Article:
At the Alliance for CME conference last January, a hot topic was CME providers' role in helping physicians meet the new maintenance of certification requirements (MOC), which are currently being rolled out by the specialty boards under a mandate from the American Board of Medical Specialties. If specialty societies become involved in self-assessment for physicians, one of the MOC requirements, it could open up a Pandora's box, cautioned Susan E. Adamowski, EdD, director, new assessment initiatives, American Board of Psychiatry and Neurology, Deerfield, Ill. We asked her to elaborate on that comment and other related issues. Adamowski views the process from both sides, as she was formerly director of education for the American Academy of Physical Medicine and Research in Chicago, and the American College of Occupational and Environmental Medicine in Arlington Heights, Ill.
Q: Why did you say that providers' involvement in self-assessment could be a sticky wicket?
A: Under the MOC requirements, physicians must provide evidence of self-assessment and lifelong learning. Note that this requirement states that evidence of self-assessment must be provided as part of maintaining certification. This does not mean that the results of the self-assessment must be shared. Such results can be considered discoverable evidence if there were ever a malpractice suit against the physician. CME providers need to learn what documentation is required by the board of the specialty they are serving. They can document that the self-assessment was completed, but they shouldn't keep the physician's answers on file anywhere. Self-assessment is not punitive. The self-assessment should ideally drive the lifelong learning program. One would hope that physicians would seek CME in areas in which they discovered themselves to be underprepared.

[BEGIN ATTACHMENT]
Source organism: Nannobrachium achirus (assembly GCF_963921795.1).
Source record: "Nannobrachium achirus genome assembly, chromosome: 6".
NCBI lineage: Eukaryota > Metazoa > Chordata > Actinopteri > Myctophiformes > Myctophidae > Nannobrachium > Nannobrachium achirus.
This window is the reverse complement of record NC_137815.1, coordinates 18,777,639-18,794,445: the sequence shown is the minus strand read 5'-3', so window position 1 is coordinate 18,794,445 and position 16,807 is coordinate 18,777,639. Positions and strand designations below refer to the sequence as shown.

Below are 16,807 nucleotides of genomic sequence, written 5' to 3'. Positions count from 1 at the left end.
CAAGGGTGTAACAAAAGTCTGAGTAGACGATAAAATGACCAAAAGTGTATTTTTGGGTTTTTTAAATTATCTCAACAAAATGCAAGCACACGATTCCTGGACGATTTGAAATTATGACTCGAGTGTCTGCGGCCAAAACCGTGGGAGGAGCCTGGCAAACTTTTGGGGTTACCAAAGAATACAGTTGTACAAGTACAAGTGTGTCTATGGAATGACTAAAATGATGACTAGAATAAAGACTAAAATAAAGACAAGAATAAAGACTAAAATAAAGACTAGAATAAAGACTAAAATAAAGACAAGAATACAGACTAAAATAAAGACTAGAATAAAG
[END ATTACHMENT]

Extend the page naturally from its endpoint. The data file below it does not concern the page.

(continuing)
Q: Are there particular MOC requirements that CME providers can help physicians meet?
A: The fourth component of MOC is evidence of performance in practice. Most of the boards are currently struggling with this and might very well welcome partnership and assistance. Again, the ABMS says that evidence is required; it doesn't say that the boards have to do the work to provide the evidence. This could be a wonderful opportunity for CME providers.
Most CME that I have seen relates to medical knowledge and somewhat to patient care. There are very few educational opportunities that relate to communications skills, professionalism, and systems-based practice. These are ripe areas for the development of lifelong learning programs that could offer CME credit and perhaps also provide evidence of performance in practice.
I know when I was director of education for two different specialty societies, we never put on programs on communications skills because we thought they were soft and touchy-feely — and they are — but they're also extremely necessary. We're currently the only board that uses live patients when conducting oral exams, and I have seen absolutely brilliant candidates who were so good I really felt that if I had a psychiatric or neurological problem, I would be happy to have that person treat me. I've also seen other candidates who cannot even establish basic rapport with the patient.
Also, many people don't understand what systems-based practice is, another of the core competency areas. As an example: If there were a psychiatrist treating a patient in private practice and that person could no longer afford to pay, that psychiatrist would have an ethical responsibility to direct the patient to low-cost or no-cost care. The psychiatrist needs to understand the mental health resources in his or her community, plus the local and national government agencies that could be tapped to get care for that person.
Q: What other areas are troublesome for CME providers and boards when collaborating in the MOC process?
A: The biggest sticky area is getting providers and boards to the same table to talk — and then to teach them to speak understandable languages to each other. Practicing physicians with time-limited certification must be involved with MOC if they want to continue in their profession. They don't need CME the way they need MOC. They can do CME on their own; they don't have to participate in organized CME.